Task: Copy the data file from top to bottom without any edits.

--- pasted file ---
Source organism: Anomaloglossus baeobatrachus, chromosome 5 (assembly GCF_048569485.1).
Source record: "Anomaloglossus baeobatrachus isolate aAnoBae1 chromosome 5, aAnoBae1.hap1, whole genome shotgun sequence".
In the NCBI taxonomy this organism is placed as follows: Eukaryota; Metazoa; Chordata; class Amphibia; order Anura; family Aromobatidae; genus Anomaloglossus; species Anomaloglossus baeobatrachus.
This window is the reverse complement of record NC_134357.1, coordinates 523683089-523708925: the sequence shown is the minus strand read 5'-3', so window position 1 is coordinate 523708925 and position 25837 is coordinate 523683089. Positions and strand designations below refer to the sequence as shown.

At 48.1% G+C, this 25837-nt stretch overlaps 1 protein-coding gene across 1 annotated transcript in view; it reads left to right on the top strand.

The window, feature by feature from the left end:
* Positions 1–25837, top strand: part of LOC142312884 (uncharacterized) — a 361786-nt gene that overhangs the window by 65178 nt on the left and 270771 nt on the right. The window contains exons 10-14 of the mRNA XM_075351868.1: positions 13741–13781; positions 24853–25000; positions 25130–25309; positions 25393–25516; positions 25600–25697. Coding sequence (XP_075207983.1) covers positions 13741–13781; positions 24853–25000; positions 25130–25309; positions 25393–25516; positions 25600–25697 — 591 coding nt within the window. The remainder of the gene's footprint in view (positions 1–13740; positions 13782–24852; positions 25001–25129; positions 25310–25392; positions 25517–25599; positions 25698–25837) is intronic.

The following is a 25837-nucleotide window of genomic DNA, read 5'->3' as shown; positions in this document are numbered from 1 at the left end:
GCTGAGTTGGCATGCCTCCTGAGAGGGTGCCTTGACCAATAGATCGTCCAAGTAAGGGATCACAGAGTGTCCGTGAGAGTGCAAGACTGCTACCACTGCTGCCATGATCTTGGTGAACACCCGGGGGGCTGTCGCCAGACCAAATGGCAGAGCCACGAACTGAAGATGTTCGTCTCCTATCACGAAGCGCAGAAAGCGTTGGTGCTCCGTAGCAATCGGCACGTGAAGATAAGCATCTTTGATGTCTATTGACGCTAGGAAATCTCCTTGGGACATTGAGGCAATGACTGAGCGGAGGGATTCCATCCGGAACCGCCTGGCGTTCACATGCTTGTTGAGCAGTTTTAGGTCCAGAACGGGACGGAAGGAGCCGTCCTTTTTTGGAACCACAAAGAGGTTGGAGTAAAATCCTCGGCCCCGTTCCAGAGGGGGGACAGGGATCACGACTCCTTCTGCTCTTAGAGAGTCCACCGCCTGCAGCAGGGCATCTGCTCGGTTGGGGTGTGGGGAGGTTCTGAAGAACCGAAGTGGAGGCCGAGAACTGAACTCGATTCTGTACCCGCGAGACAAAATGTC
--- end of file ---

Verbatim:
Source organism: Anomaloglossus baeobatrachus, chromosome 5 (assembly GCF_048569485.1).
Source record: "Anomaloglossus baeobatrachus isolate aAnoBae1 chromosome 5, aAnoBae1.hap1, whole genome shotgun sequence".
In the NCBI taxonomy this organism is placed as follows: Eukaryota; Metazoa; Chordata; class Amphibia; order Anura; family Aromobatidae; genus Anomaloglossus; species Anomaloglossus baeobatrachus.
This window is the reverse complement of record NC_134357.1, coordinates 523683089-523708925: the sequence shown is the minus strand read 5'-3', so window position 1 is coordinate 523708925 and position 25837 is coordinate 523683089. Positions and strand designations below refer to the sequence as shown.

At 48.1% G+C, this 25837-nt stretch overlaps 1 protein-coding gene across 1 annotated transcript in view; it reads left to right on the top strand.

The window, feature by feature from the left end:
* Positions 1–25837, top strand: part of LOC142312884 (uncharacterized) — a 361786-nt gene that overhangs the window by 65178 nt on the left and 270771 nt on the right. The window contains exons 10-14 of the mRNA XM_075351868.1: positions 13741–13781; positions 24853–25000; positions 25130–25309; positions 25393–25516; positions 25600–25697. Coding sequence (XP_075207983.1) covers positions 13741–13781; positions 24853–25000; positions 25130–25309; positions 25393–25516; positions 25600–25697 — 591 coding nt within the window. The remainder of the gene's footprint in view (positions 1–13740; positions 13782–24852; positions 25001–25129; positions 25310–25392; positions 25517–25599; positions 25698–25837) is intronic.

The following is a 25837-nucleotide window of genomic DNA, read 5'->3' as shown; positions in this document are numbered from 1 at the left end:
GCTGAGTTGGCATGCCTCCTGAGAGGGTGCCTTGACCAATAGATCGTCCAAGTAAGGGATCACAGAGTGTCCGTGAGAGTGCAAGACTGCTACCACTGCTGCCATGATCTTGGTGAACACCCGGGGGGCTGTCGCCAGACCAAATGGCAGAGCCACGAACTGAAGATGTTCGTCTCCTATCACGAAGCGCAGAAAGCGTTGGTGCTCCGTAGCAATCGGCACGTGAAGATAAGCATCTTTGATGTCTATTGACGCTAGGAAATCTCCTTGGGACATTGAGGCAATGACTGAGCGGAGGGATTCCATCCGGAACCGCCTGGCGTTCACATGCTTGTTGAGCAGTTTTAGGTCCAGAACGGGACGGAAGGAGCCGTCCTTTTTTGGAACCACAAAGAGGTTGGAGTAAAATCCTCGGCCCCGTTCCAGAGGGGGGACAGGGATCACGACTCCTTCTGCTCTTAGAGAGTCCACCGCCTGCAGCAGGGCATCTGCTCGGTTGGGGTGTGGGGAGGTTCTGAAGAACCGAAGTGGAGGCCGAGAACTGAACTCGATTCTGTACCCGCGAGACAAAATGTC